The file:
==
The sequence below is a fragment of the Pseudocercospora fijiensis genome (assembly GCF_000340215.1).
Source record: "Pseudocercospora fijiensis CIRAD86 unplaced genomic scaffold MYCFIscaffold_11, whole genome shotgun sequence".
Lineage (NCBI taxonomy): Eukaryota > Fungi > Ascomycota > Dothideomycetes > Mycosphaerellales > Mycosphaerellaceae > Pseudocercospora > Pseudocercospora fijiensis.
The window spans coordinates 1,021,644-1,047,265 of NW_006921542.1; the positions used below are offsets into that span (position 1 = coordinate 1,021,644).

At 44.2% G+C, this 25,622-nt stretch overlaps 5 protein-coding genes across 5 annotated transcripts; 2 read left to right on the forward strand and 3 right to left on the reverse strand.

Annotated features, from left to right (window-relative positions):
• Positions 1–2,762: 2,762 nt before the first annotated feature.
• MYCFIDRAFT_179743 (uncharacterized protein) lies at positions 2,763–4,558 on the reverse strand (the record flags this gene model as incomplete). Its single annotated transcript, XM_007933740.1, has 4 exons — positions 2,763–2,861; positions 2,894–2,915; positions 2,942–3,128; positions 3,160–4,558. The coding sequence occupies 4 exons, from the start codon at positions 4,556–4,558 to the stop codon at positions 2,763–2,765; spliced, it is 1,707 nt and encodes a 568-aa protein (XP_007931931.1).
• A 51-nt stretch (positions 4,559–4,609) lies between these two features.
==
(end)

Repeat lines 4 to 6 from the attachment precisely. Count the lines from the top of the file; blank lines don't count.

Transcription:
The window spans coordinates 1,021,644-1,047,265 of NW_006921542.1; the positions used below are offsets into that span (position 1 = coordinate 1,021,644).

At 44.2% G+C, this 25,622-nt stretch overlaps 5 protein-coding genes across 5 annotated transcripts; 2 read left to right on the forward strand and 3 right to left on the reverse strand.

Annotated features, from left to right (window-relative positions):